Skilled Worker Shortage
Intel Factory Floor Tim Herman/Intel Corporation

Manufacturing Needs Women: Three Intel Superstars

Katie Prouty, Taesha Beasley and Sandra Durazo show what's possible – and exciting – in STEM careers.

Manufacturing is the heartbeat of many major organizations, and at Intel this is certainly true. The majority of Intel’s manufacturing and research and development is in the United States, creating high-precision, high-value, IP-driven products that enable industries and businesses to innovate around the world.

In honor of Manufacturing Day on October 5 – hosted by the National Association of Manufacturers to celebrate manufacturing and inspire young manufacturers to take up the trade – we’re celebrating our employees who power our manufacturing and R&D activities.

But there’s a major issue facing the manufacturing industry today – an estimated two-million-worker shortfall over the next decade. Currently, women make up less than one-third (29%) of the overall U.S. manufacturing workforce.

It’s clear we have an opportunity to educate, train and recruit more women to pursue manufacturing careers. Many women interested in STEM may not be exposed to manufacturing as a career full of creative problem-solving and leadership opportunities. It’s important to show what’s possible instead of focusing on the barriers.

So, this Manufacturing Day, we’re highlighting three women who make a difference every day in manufacturing. They’re sharing more about their path to manufacturing, the work they do and advice for women interested in pursuing a manufacturing career.

Katie Prouty

Factory and Plant Manager, Technology Manufacturing Group, Intel

New Mexico

Katie is a factory and plant manager who oversees nearly 1,000 employees, with a focus on day-to-day operations as well as current and future planning. Ownership of both the day-to-day and long-term direction of the factory is an incredibly challenging role, one that requires both strategic and tactical thinking. No two days have been the same for Katie, who has spent 24 years at Intel—working as an engineer, followed by various management roles, and currently one and a half years as the factory manager—and is still excited every day to conquer the challenges associated with making some of the most complicated products in the world.

Her advice: Own your career. Be clear about what you want to do, be willing to try different paths to get there and don’t give up.  Work with managers, peers and mentors to identify career opportunities and make sure advocates know your interest and skills.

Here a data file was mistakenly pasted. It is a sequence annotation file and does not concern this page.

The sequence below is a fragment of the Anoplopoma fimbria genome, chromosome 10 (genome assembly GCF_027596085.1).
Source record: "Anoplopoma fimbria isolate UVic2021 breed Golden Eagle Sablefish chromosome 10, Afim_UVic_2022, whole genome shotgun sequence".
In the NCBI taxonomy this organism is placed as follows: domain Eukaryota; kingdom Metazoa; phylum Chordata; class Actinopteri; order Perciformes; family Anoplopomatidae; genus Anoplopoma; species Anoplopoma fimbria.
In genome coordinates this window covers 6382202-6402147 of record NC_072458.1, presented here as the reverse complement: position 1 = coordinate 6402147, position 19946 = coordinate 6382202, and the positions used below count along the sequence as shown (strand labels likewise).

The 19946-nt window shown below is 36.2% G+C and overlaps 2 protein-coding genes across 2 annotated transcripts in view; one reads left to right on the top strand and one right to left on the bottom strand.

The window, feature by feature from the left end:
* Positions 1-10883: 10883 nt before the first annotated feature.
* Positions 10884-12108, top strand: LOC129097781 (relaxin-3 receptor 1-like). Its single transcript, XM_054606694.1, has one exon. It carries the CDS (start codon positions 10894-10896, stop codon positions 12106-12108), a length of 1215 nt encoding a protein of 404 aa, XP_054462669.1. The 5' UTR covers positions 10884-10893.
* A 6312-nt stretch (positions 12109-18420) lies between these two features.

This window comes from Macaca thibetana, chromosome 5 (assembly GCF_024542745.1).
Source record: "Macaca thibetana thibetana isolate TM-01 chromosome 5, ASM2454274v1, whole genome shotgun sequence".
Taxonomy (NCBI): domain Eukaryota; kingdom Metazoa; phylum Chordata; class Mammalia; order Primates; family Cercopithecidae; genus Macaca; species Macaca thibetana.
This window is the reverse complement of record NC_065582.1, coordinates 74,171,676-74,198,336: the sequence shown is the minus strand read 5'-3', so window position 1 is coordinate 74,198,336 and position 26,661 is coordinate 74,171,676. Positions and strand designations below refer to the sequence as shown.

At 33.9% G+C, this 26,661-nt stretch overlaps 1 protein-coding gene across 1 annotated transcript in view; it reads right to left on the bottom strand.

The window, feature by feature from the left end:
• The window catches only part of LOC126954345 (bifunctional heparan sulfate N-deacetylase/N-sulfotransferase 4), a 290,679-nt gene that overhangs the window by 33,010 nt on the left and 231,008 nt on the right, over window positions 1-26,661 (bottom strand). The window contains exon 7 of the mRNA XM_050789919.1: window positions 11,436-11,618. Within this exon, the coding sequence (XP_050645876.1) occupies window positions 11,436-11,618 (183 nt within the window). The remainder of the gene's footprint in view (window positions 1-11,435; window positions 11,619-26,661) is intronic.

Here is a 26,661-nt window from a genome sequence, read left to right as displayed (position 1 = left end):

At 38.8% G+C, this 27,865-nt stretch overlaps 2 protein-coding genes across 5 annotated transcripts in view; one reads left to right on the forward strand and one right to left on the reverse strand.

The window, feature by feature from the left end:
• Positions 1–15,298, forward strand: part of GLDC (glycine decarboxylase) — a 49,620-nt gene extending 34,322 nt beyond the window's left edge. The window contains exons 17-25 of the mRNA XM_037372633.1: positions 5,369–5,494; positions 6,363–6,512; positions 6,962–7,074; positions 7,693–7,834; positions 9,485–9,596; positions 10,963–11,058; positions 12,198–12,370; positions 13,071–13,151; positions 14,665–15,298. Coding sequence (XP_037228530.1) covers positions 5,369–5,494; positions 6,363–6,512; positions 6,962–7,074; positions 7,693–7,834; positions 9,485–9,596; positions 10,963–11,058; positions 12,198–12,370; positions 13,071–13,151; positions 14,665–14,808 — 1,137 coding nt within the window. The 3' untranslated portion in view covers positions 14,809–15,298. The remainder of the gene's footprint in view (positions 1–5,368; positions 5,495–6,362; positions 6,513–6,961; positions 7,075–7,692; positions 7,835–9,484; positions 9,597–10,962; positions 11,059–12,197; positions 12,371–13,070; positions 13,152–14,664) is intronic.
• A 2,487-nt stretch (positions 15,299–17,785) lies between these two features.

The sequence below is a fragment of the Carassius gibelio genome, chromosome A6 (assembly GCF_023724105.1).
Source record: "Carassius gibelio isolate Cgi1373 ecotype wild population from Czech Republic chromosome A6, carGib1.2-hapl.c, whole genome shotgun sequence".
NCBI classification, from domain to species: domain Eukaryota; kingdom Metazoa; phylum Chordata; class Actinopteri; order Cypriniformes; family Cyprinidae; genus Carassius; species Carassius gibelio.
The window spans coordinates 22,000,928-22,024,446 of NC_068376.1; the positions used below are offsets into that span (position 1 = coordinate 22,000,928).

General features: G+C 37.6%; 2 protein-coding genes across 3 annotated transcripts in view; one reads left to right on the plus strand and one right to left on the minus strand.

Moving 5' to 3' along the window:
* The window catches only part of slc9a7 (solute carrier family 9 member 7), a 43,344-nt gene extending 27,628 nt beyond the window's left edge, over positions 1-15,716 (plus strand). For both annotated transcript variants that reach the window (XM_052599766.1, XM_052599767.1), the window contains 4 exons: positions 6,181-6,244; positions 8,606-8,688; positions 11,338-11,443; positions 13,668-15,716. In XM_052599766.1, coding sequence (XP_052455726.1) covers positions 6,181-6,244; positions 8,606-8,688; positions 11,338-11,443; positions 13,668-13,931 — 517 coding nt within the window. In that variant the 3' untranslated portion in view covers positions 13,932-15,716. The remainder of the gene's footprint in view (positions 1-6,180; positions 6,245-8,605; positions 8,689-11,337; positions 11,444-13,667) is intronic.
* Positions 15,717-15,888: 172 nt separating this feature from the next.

Taesha Beasley

Thermal Mechanical Tooling Manager, Technology Manufacturing Group, Intel

Arizona

As a young student, Taesha loved math, design and problem-solving, and decided to pursue engineering as a career. After earning an undergraduate degree in physics from Xavier University of Louisiana and a master’s degree in mechanical engineering from Georgia Tech, she was offered several positions but decided to join Intel based on the unique challenges posed in silicon semiconductor engineering. After 17 years at Intel, Taesha manages a team of mechanical design engineers who are tasked with developing solutions to test the product roadmap and make sure that every product that leaves Intel is perfect. Her team also designs mechanical solutions to test future products. The difference in each challenge is what excites Taesha, along with the chance to work with her team of ambitious problem-solvers who “keep the ideas coming.”

Her advice: Don’t limit yourself to any particular field just because you don’t see a certain gender, race or culture represented. Go after your dreams. Manufacturing can be very satisfying if you are a problem-solver and enjoy challenges.

Sandra Durazo

Back-End Metals Manager, Technology Manufacturing Group, Intel

Arizona

Since her sophomore year in high school, Sandra knew that she wanted to pursue chemical engineering. Her love of math and chemistry drove her to earn her bachelor’s degree from the University of Puerto Rico. Sandra joined the Intel manufacturing team 17 years ago. She and her team solve the problems that ensure smooth production of Intel’s chips. She thrives on the challenging and fast-paced nature of the work. Her enthusiasm has also inspired her to be the coach for the Women at Intel: Network of Ocotillo Women employee resource group, dedicated to the development, support and integration of technical women at Intel’s Ocotillo campus.

Her advice: It’s a great time to choose a career in STEM, especially for women. There is so much demand for new technology—and for women to fill these roles.

Dawn Jones is the director of policy and external partnerships, global diversity and inclusion at Intel Corp.

 

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